Although this has seemingly endless benefits, it also has its drawbacks - the least of which is being called by the wrong name at least once a day. I struggled throughout my high school years to get out from under my sister’s shadow, and when it came time to choose a college I thought the last thing I would do was go to the same place as she did. I felt that I needed to be somewhere no one would already recognize me because of my sister, where I would have to form teachers’ opinions of me completely on my own, where I would have to make my own way and figure things out entirely for myself. But, as my choices narrowed and I began to feel the pressure of making a decision, Manchester College was still in the running. It was a place where I felt comfortable, whether because I had visited my sister here frequently or just because it was a good fit for me. I was also attracted to the school’s size and academic programs. At that time I was planning on being a biology major, and the brand new science building was very exciting. Aside from the science program I knew Manchester had an excellent teacher education program, and my sister’s friend (an art major) had told me how much she loved the art professors. I finally made my decision to come to Manchester when I realized that maybe following my sister’s shadow could be a good thing. At another school I know I would be motivated to do well on my own, to make sure professors remembered me as an excellent student and a valuable person, but following my sister gives me an extra push. I have to do even better here than I might at another school, not only to live up to the expectations that have been set but also to force professors to remember me, too, and not just my sister. Making this realization and turning a possibly negative situation into something positive has been one of the major victories of my life.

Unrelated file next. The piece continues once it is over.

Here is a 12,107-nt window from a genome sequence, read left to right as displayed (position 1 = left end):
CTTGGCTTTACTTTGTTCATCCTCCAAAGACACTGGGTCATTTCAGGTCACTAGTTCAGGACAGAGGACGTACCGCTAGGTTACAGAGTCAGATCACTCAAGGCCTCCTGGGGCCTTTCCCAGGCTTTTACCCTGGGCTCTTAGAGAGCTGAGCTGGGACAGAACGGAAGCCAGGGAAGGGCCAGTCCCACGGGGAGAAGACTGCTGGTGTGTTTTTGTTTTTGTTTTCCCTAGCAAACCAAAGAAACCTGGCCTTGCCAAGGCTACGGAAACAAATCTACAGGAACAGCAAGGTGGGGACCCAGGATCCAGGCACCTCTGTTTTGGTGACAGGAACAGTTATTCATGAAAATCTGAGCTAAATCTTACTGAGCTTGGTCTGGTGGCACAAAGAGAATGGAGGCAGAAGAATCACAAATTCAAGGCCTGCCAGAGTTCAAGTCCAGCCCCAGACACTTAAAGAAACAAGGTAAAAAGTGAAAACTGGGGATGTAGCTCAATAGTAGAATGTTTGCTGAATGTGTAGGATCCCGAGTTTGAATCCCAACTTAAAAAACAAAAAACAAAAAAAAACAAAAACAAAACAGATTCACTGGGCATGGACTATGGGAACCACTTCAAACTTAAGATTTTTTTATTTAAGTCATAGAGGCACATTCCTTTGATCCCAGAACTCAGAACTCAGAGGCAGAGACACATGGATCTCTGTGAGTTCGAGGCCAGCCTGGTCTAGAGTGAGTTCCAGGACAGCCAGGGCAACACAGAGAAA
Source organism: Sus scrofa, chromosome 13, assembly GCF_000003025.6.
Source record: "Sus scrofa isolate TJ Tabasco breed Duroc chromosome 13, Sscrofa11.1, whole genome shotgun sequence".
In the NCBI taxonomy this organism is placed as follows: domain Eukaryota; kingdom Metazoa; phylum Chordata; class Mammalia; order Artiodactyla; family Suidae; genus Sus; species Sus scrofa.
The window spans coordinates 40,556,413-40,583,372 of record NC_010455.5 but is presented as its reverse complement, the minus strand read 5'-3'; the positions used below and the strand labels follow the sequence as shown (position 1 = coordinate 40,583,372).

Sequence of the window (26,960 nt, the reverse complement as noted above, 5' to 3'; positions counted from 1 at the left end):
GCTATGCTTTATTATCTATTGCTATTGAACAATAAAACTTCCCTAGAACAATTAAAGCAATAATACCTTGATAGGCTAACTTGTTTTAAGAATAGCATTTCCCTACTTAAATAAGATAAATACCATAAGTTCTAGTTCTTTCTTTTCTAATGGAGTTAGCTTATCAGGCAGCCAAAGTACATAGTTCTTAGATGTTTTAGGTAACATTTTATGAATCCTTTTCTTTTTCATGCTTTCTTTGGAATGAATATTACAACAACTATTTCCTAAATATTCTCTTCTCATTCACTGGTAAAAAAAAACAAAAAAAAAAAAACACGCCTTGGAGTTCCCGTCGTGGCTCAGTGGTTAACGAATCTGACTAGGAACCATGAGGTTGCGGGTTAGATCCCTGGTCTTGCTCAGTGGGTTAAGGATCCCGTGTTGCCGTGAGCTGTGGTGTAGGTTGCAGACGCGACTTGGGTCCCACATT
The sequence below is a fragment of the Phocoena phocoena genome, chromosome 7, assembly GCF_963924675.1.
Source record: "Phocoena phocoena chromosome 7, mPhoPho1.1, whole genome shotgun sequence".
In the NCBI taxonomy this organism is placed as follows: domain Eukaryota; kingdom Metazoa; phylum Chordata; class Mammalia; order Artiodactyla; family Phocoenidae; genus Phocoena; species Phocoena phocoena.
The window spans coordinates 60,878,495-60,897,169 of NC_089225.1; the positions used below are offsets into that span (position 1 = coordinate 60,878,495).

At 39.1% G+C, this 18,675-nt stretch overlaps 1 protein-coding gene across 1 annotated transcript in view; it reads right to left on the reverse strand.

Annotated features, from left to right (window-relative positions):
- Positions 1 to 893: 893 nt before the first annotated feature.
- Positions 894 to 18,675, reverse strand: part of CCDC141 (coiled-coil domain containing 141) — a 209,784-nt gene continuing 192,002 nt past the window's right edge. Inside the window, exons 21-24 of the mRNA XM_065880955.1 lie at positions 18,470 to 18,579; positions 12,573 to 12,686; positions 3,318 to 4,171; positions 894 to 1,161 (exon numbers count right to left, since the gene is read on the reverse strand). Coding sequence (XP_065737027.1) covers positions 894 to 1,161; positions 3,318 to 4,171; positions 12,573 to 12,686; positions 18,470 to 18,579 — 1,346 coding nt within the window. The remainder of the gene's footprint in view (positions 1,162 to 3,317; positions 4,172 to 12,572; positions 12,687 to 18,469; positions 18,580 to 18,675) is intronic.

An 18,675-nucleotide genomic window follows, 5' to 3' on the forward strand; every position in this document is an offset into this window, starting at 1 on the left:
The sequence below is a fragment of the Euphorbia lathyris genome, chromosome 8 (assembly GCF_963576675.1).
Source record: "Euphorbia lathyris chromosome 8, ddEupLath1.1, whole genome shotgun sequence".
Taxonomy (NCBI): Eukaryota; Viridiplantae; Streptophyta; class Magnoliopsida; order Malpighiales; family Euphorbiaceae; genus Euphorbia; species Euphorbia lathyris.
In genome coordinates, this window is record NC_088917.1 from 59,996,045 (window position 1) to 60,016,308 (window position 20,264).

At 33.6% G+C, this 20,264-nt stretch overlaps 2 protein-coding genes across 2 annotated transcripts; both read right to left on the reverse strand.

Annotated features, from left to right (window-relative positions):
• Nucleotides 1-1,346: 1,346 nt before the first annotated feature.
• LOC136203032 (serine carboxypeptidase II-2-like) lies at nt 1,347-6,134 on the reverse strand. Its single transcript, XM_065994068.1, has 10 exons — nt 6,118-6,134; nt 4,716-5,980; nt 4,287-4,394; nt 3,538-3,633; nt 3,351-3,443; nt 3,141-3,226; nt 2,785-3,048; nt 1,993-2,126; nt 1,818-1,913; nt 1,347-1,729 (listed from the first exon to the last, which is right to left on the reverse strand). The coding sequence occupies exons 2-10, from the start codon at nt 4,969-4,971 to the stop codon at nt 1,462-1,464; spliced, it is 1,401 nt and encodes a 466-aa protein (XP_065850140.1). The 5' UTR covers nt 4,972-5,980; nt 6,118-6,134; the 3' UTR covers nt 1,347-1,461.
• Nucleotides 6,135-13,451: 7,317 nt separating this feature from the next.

Another of my major victories was graduating in the top ten students of my class. Out of around two-hundred and fifty students in my class, I was number six with a GPA slightly above 4.0. I set this goal for myself during my freshman year, but I have strived to be a top student since elementary school. Since the time when we started getting letter grades I have not gotten below a B, and I remember in fifth grade developing a frustration with B’s. It came from knowing I was so close to an A, but I just was not quite there. A portion of this drive for academic perfection springs from a competitiveness that existed between me and my best friend Sarah. I met Sarah in second grade and we quickly became inseparable. We were competitive in just about everything, except the most obvious: sports. When it came to this area Sarah was far my superior. Despite this, we found ways to challenge each other in almost anything else. I remember one occasion when we brushed our teeth for an hour straight. Neither of us said a word about it being a competition, but we both knew and we both refused to give in. I do not remember how that one ended. Our competitiveness showed up in many different areas of our lives, but our biggest competition was always academic. With this motivation added to my natural drive to succeed, I consistently got straight-A’s all through elementary and junior high school. By the time Sarah moved away in eighth grade I was no longer dependent on her competition for success. I continued on into high school and earned the same caliber grades as I always had.
My academic success led to various opportunities to tutor other students, as well as being someone my friends came to for occasional help. In these positions, I always pushed myself to find some way to help, often a new way of explaining the topic so that the person would understand. I have always felt very rewarded from these situations when I am finally able to help that person, and it is this quality about myself that I think is most important in being a teacher, an ability and eagerness to help people learn.
My family, friends, and experiences are what have shaped me into who I am, a person I am proud to be. I have been blessed not only with a wonderful life, but also with certain abilities that I hope to use to benefit others. Through many different experiences and interactions with people I have finally found who I am and what makes me happy. My goal is to be a similar influence in the lives of other people, to encourage them to find where they need to be and to help them get there.